Millions of Americans suffer from food sensitivities. Medical research has shown that sensitivities to foods and food chemicals can be involved in a wide array of painful symptoms and chronic health problems. These sensitivities, which are different than allergies, can present themselves as conditions such as irritable bowel syndrome, acid reflux, migraine and other headaches, weight imbalances, fibromyalgia, chronic fatigue, skin breakouts, brain fog and many other uncomfortable health problems. Because these problems are often directly related to specific immune reactions to the food we eat, even "healthy" foods such as chicken, apples or blueberries can provoke symptoms in sensitive individuals.

Fortunately, there is a program called LEAP-MRT, a patented blood test known simply as Mediator Release Testing (MRT). MRT is able to identify both Type 3 and Type 4 hypersensitivity pathways as well as reactions to food chemicals. Independent studies confirm that MRT is the most accurate and most comprehensive blood test available for food and food-chemical reactions. The results of the blood test are used to create an individualized, healthy eating plan which will significantly reduce or eliminate symptoms.

I now offer MRT testing in my office, however, you do not need to live locally in order to complete the test. As long as you have access to a medical lab and a Federal Express drop off point that has overnight air pickup, you're all set. Counseling for the dietary plan can be done over the phone.

If you or anyone you know is suffering from unexplained health problems, MRT just might be what you're looking for. Please don't hesitate to call me at 949-723-9533 for more information.


Sugar Free Lemonade

Nothing says summertime more than lemonade. As a bonus, lemons are a powerhouse of nutrition, containing a whole host of vitamins and minerals. They are a good source of folate and potassium, a very good source of Vitamin C, and contain smaller amounts of calcium, thiamin and vitamin B6.

Vitamin C is one nutrient our bodies cannot make, so we must get it from the diet. Back in the old sailor days, it was the lack of fresh produce (aka lack of Vitamin C) on long sea voyages that caused the scurvy on board. All lemons contain antioxidants known as flavonoids, which have been shown to decrease the risk of heart disease and reduce inflammation. In addition to its antioxidant properties, Vitamin C also plays a part in the production of collagen, one of the key components to tendons, ligaments, blood vessels and bones.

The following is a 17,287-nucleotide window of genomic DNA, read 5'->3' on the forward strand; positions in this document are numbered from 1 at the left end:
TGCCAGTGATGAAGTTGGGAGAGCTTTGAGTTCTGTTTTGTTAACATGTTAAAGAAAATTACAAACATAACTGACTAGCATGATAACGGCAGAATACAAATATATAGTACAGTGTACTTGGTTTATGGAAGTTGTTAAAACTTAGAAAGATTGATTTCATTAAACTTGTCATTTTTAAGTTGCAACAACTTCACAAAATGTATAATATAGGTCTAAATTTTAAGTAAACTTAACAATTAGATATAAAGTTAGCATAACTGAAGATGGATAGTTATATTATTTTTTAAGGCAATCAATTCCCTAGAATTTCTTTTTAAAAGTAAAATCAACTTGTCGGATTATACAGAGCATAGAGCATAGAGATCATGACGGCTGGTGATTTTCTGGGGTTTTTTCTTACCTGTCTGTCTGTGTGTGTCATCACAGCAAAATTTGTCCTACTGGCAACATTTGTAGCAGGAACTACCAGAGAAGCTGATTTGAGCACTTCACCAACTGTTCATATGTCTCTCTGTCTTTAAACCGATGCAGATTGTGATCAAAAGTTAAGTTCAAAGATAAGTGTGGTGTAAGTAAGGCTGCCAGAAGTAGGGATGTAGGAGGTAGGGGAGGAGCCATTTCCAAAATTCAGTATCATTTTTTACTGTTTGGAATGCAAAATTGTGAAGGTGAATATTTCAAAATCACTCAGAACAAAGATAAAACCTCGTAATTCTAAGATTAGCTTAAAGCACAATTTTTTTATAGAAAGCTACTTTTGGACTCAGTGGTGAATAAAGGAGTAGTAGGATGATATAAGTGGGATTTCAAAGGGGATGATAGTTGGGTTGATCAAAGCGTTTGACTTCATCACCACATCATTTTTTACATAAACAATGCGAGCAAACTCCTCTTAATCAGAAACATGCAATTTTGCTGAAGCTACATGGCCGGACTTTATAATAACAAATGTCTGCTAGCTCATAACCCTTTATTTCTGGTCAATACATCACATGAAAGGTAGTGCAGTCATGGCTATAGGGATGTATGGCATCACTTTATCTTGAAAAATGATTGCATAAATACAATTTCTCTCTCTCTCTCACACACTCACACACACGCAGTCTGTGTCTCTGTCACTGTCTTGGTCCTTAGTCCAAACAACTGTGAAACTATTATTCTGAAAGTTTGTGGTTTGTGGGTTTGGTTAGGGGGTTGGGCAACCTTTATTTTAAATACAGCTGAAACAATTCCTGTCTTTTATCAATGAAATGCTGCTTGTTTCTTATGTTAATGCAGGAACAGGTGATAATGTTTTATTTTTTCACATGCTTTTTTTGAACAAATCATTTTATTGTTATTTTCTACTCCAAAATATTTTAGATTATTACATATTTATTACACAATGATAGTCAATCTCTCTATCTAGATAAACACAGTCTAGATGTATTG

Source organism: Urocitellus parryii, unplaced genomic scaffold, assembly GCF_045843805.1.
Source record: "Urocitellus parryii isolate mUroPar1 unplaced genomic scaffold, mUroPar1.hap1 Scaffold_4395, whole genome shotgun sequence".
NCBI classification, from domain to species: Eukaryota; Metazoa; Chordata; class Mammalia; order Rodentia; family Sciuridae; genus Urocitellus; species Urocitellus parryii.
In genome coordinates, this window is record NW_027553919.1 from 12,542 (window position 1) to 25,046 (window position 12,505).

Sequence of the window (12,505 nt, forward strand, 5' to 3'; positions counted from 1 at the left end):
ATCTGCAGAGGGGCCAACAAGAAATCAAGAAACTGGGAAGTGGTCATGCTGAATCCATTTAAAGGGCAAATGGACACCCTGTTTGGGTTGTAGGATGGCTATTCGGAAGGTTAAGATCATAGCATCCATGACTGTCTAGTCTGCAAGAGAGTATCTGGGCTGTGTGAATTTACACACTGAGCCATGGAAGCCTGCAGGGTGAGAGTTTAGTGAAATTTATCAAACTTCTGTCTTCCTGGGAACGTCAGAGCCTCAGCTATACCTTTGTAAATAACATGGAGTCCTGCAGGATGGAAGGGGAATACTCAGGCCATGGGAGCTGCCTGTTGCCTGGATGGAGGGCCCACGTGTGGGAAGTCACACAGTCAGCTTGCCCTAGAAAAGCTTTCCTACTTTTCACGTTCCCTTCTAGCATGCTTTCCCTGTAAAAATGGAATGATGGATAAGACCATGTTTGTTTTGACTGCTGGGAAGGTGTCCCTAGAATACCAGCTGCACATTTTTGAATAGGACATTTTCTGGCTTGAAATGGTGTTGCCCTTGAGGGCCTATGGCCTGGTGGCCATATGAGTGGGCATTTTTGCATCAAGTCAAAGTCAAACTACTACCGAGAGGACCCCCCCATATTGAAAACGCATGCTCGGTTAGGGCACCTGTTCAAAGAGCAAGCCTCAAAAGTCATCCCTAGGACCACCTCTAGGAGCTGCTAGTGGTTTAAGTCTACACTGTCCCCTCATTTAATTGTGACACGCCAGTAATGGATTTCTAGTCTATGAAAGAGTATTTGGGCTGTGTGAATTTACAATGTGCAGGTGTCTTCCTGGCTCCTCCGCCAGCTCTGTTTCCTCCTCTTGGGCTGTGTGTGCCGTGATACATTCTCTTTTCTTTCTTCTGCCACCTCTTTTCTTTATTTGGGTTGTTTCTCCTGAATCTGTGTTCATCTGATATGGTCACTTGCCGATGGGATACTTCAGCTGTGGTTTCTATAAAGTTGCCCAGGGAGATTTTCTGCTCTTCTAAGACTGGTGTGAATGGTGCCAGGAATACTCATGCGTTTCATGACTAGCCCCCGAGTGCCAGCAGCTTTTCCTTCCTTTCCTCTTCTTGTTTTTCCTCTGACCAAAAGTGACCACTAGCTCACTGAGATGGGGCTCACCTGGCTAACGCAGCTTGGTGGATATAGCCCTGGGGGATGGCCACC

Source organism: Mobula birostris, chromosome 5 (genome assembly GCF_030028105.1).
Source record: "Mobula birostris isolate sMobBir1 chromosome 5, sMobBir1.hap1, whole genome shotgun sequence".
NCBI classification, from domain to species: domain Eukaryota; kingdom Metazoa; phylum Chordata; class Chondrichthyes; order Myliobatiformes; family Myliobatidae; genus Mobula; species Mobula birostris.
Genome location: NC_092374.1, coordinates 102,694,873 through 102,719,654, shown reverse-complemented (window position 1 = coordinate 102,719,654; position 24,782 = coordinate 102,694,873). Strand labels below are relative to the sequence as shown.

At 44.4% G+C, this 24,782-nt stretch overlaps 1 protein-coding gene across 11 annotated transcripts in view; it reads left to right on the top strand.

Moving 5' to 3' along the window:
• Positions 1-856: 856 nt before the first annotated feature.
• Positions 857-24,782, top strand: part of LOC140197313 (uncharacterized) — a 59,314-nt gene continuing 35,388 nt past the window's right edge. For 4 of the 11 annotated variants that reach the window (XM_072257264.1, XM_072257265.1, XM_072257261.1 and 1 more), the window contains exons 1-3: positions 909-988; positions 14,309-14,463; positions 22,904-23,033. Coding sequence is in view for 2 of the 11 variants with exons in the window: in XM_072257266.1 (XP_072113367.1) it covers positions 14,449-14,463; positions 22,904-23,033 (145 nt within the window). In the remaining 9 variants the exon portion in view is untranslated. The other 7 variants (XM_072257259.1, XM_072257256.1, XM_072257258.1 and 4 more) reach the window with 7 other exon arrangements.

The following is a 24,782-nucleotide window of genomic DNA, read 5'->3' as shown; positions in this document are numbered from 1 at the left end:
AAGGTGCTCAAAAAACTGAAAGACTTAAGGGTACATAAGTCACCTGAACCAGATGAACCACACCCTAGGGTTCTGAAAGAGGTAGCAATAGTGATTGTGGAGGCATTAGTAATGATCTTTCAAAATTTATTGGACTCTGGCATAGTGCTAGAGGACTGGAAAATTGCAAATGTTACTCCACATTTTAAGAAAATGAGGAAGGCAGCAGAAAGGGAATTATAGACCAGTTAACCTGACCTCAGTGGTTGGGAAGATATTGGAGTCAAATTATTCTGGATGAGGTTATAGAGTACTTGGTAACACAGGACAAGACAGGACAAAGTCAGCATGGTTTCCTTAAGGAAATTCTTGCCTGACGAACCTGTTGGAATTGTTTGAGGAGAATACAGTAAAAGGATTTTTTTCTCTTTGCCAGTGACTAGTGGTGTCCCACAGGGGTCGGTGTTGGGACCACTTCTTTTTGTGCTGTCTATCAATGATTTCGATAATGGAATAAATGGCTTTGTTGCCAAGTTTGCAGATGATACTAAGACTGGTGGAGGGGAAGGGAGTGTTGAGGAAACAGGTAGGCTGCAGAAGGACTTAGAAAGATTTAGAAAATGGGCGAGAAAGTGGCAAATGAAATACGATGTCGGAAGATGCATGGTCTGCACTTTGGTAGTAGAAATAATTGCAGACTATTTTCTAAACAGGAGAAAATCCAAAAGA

The one downside to this superfruit is its tartness factor. Great for seasoning fish, but not so much when drinking an entire glass! Because of this, most purchased lemonade has as much sugar as a can of soda ... kind of negates all the good stuff if you ask me. I've made mine using pure Stevia powder, a natural herbal sweetener that adds no additional sugar other than what is found naturally in the fruit.



1.5 cups freshly squeezed lemon juice (about 5 large lemons)
5 cups filtered water
.25 tsp pure Stevia extract


Mix all ingredients into a large pitcher. Chill and serve over ice.

Makes 6 servings

Nutrition Info:

Per Serving: 15 calories, 5g carbs, 1.5g sugar

  Tami Broderick, RD, CLT

Tami Broderick, RD, CLT


In This Issue

  • Smart Tips for Eating Out
  • Hydration with Fluid Rich Food
  • Is Your Food Making You Sick?
  • Sugar Free Lemonade

Smart Tips for Eating Out

When eating out you still want to be mindful of your dietary goals, and avoid any pitfalls. Here are a few things you can do to ensure you stick to your dietary goals:

Pick one starch. Many restaurants present you with bread while you're looking over the menu and waiting for your food, but if you're about to order a starch-heavy dish, then you shouldn't chow down on bread while you wait.

Watch your veggies. How a vegetable is cooked will greatly affect its health rating. If a vegetable is swimming in butter, then it isn't exactly healthy. Likewise, foods that are steamed and grilled will be more healthful than sautéed or fried.

Make limiting your portions easier. If you're ordering a large meal and don't want to overdo it, ask for a to-go box or have half of your meal packed up in advance. This way you won't keep eating out of habit or because the food tastes good.

Treat yourself. If you have an unhealthy favorite, allow that to have a place in your diet (in moderation of course). When you don't feel deprived by your diet, it will be much easier to stick to it and avoid binging.

Eat light. Order appetizer-sized entrees if you're looking to have a small meal, or split several appetizers between friends to increase variety without increasing the amount of food.



Healthy Fit Nutrition

436 Heliotrope Ave Ste 2B
Corona del Mar, CA 92625

5181 Argosy Ave
Huntington Beach, CA 92649

Phone: (949) 723-9533
Fax: (714) 602-1636